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14 August 2015
There’s been a hilarious meme on Twitter the past couple of weeks that follows in the footsteps of #OverlyHonestMethods: #FieldworkFail. If you’ve ever gone out in the field (i.e., not in a lab or office) to do your research, you know that there are many opportunities for things to go wrong. Particularly if you travel to remote locations, work with animals, or rely on finicky equipment to get the job done. (Or, in my case, when you work with volcanoes.) A number of media outlets picked up some of their favorite tweets, and I’m happy to say that two volcanologists made it on many of the lists: myself and Alison Graettinger, who’s a postdoc at the University at Buffalo.
1 August 2014
The IVM-Fund exists to assist volcano observatories with the smaller expenses that may not make it into a grant or a large instrumentation campaign, but which are nonetheless crucial to the day-to-day work of the scientists. In the last few years, they’ve been able to supply OVSAN and INSIVUMEH (the Guatemalan geologic survey) with a variety of pieces of field equipment – things like GPS units, digital cameras, thermal sensors, and rangefinders. They’ve also assisted the observatory in getting an internet connection hooked up (that’s how you get those lovely dome pictures on their webcam every day). But that kind of equipment, especially in a harsh environment with lots of moisture and volcanic ash, needs replacing every few years.
3 July 2013
Any of you who’ve followed this blog for a while know that after doing my fieldwork in Guatemala, I worked with Dr. Jeff Witter to put his organization, the International Volcano Monitoring Fund (IVM-Fund), in touch with the fantastic folks at the Santiaguito Volcano Observatory and the Instituto Nacional de Sismología, Vulcanología, Meteorología e Hidrología (INSIVUMEH). Jeff’s organization is dedicated to supplying volcano observatories who lack funding with the tools to conduct critical volcano research and monitoring activities. After the initial introductions, my role has mainly been in a cheerleader, but I’m still always excited to see a new update about their activities. Jeff has been working in Guatemala for several years now, and what follows is summarized from his latest report on the IVM-Fund’s work with Guatemalan volcano observatories.
22 April 2013
As geologists, we spend a lot of time looking for the big picture. We want to know how a mountain range formed, or where tectonic plates were millions of years ago, or what global repercussions an eruption could have, or what effect the melting of an ice sheet could have on sea level around the world. We think about time in boggling spans that far exceed anything we could experience in a single lifetime – millions, even billions of years. And we are always trying to tell far-reaching stories to explain the history of our planet, using words and figures and photos.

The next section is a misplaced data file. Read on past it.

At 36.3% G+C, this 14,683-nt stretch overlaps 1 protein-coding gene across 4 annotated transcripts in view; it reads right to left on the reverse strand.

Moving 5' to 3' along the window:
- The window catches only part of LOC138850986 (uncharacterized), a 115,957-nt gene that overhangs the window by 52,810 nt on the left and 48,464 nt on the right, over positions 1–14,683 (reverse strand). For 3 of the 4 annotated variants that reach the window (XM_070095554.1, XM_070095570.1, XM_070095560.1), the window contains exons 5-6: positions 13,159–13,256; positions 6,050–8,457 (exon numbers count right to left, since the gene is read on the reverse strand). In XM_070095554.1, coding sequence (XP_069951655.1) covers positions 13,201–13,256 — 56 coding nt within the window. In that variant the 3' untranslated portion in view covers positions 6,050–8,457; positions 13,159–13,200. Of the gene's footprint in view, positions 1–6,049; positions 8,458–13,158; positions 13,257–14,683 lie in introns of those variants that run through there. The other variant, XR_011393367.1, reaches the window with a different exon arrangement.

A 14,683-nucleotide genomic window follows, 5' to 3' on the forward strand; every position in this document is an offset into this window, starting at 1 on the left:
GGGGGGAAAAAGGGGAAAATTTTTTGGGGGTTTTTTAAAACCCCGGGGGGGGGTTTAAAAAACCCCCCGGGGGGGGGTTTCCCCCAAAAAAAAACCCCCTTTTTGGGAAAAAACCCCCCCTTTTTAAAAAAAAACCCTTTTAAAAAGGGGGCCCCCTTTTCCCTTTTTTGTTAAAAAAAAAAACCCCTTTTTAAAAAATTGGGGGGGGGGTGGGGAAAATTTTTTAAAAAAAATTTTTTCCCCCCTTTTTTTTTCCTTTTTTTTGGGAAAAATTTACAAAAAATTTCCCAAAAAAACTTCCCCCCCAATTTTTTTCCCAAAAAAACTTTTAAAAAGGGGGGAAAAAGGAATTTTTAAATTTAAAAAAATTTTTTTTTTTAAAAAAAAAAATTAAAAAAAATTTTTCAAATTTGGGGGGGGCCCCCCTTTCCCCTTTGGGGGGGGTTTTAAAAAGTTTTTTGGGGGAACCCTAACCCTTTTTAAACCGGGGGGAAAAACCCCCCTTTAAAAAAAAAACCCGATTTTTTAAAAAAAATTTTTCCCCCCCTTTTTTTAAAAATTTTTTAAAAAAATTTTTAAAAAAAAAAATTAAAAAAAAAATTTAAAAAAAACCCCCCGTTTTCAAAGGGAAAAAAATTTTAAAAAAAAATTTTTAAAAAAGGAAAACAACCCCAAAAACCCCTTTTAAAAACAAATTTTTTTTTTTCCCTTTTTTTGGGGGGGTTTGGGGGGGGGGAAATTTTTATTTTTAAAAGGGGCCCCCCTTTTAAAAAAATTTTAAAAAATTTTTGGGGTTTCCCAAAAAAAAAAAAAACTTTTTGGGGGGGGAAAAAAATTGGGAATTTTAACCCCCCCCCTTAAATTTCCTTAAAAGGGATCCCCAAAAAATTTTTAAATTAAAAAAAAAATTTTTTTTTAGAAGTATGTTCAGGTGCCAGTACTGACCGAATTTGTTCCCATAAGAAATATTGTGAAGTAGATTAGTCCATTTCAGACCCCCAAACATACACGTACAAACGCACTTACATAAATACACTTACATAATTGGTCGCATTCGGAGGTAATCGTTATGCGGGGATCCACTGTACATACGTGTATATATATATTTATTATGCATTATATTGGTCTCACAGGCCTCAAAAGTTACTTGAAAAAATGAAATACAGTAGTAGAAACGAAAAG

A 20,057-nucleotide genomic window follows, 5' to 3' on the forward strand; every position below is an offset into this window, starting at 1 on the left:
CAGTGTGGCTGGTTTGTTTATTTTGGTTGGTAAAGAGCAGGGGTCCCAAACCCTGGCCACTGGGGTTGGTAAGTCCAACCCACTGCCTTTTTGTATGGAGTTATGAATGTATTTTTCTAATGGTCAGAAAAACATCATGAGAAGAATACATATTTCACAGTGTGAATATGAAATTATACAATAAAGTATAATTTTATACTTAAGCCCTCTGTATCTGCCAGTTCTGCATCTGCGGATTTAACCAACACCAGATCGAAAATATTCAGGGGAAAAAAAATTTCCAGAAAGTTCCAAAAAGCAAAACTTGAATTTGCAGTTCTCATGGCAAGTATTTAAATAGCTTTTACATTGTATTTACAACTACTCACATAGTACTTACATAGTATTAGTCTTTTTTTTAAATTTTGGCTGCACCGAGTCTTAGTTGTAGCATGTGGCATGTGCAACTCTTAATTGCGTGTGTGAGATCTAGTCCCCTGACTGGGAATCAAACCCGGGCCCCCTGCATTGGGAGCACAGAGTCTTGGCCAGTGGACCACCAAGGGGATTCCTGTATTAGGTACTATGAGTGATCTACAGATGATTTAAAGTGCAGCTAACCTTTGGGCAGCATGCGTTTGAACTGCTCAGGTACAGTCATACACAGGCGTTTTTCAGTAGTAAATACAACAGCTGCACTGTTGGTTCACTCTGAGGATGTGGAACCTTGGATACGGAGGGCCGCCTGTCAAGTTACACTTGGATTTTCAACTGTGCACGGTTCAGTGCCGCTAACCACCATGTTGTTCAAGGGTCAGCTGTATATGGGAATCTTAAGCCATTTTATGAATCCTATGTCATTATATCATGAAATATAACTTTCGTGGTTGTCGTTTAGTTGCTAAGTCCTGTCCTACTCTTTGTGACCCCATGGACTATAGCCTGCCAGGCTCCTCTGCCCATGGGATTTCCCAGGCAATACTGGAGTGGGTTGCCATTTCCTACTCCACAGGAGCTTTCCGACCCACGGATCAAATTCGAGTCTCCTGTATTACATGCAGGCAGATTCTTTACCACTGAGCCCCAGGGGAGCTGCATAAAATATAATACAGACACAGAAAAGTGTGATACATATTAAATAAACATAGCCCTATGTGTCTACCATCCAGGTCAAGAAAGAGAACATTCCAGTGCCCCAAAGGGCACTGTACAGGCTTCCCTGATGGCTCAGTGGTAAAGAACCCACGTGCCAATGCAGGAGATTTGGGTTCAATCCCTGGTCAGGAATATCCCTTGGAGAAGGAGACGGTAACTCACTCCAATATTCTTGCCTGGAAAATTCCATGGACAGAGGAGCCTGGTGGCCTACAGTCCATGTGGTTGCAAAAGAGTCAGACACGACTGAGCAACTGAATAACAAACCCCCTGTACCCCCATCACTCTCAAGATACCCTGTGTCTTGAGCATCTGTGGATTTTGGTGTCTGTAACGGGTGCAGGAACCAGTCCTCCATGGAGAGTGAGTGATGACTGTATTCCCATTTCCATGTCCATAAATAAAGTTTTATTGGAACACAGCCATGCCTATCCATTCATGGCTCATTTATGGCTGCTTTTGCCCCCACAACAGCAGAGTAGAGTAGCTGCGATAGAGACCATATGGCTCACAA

28 November 2012
A quick note for today: It appears that activity at the Santiaguito lava dome complex in Guatemala has increased significantly, with collapses occurring at the lava flow on the southeastern flank of the Caliente dome. Plumes are visible on GOES satellite images and are reaching 5 km in height (plumes from ash-and-gas eruptions of Caliente are usually less than 1 km high).
9 November 2012
This week’s benchmark is another USGS one – this time in one of my favorite places, the Santiaguito Volcano Observatory in Guatemala!
26 October 2012
Today is the 110th anniversary of the second-largest eruption of the twentieth century – and if you don’t normally read this blog, it’s a good bet you’ve never heard of it. I’ve written about it before, but never on the date of the event! The culprit? Volcan Santa Maria in Guatemala. In October of 1902, following several months of significant earthquakes, Santa Maria experienced a VEI 6 Plinian eruption that completely devastated the countryside for miles around (much of it was, as it is now, covered with coffee plantations and small farms).
11 December 2011
Well, as usual, the hectic pace of AGU caught up with me (and my laptop started having fits), so I’m behind on my meeting posts. So, we’ll go back to Wednesday’s activities:
2 November 2011
If you’ve spent any time poking around the blog, you’ll know that one of my non-graduate-school projects is helping raise money to fund volcano observatories in Guatemala, particularly the Santiaguito Volcano Observatory (where I did my field work). The International Volcano Monitoring Fund has made that possible – this year we raised $4,000 to buy equipment for OVSAN!
But the fundraising isn’t done yet, because there are other observatories in Guatemala that need the same help. So Jonathan Stone, a volcanology PhD student at University of East Anglia, has volunteered to organize running races in the U.K. to raise money for the IVM-Fund. He has recruited three of his friends to race (and raise money) with him, he had custom running shirts made (using the IVM-Fund logo), and even set up a Facebook page to advertise the effort.
27 October 2011
Last week I talked about “translating” eyewitness accounts of the 1902 eruption of Santa Maria in Guatemala. As all of you probably know by now, the Santiaguito lava dome complex started growing in the 1902 eruption crater in 1922. At first there was just one dome (which was called Santiaguito then and which we now call Caliente). There isn’t much in the literature about the early days of the dome growth; most of the accounts we have about the area come from German explorers Karl Sapper (an ethnographer and linguist) and Franz Termer (a professor of geography and anthropology).